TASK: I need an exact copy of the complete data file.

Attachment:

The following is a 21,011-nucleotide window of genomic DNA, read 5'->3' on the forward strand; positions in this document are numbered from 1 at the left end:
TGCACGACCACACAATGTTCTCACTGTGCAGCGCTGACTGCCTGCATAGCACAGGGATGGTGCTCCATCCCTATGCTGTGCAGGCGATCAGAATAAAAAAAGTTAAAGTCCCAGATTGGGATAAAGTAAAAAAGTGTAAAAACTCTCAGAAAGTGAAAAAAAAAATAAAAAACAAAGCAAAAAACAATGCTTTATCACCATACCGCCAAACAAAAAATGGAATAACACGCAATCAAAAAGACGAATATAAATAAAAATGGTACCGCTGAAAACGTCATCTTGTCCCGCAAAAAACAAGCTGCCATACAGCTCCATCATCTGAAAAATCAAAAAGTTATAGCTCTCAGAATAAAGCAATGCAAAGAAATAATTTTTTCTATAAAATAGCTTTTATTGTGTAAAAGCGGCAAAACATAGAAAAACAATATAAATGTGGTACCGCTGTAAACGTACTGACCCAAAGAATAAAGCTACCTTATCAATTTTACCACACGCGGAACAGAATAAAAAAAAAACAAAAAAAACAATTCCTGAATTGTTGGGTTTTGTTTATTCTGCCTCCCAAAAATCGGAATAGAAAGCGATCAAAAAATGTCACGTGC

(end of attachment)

The following is a 21,011-nucleotide window of genomic DNA, read 5'->3' on the forward strand; positions in this document are numbered from 1 at the left end:
TGCACGACCACACAATGTTCTCACTGTGCAGCGCTGACTGCCTGCATAGCACAGGGATGGTGCTCCATCCCTATGCTGTGCAGGCGATCAGAATAAAAAAAGTTAAAGTCCCAGATTGGGATAAAGTAAAAAAGTGTAAAAACTCTCAGAAAGTGAAAAAAAAAATAAAAAACAAAGCAAAAAACAATGCTTTATCACCATACCGCCAAACAAAAAATGGAATAACACGCAATCAAAAAGACGAATATAAATAAAAATGGTACCGCTGAAAACGTCATCTTGTCCCGCAAAAAACAAGCTGCCATACAGCTCCATCATCTGAAAAATCAAAAAGTTATAGCTCTCAGAATAAAGCAATGCAAAGAAATAATTTTTTCTATAAAATAGCTTTTATTGTGTAAAAGCGGCAAAACATAGAAAAACAATATAAATGTGGTACCGCTGTAAACGTACTGACCCAAAGAATAAAGCTACCTTATCAATTTTACCACACGCGGAACAGAATAAAAAAAAAACAAAAAAAACAATTCCTGAATTGTTGGGTTTTGTTTATTCTGCCTCCCAAAAATCGGAATAGAAAGCGATCAAAAAATGTCACGTGC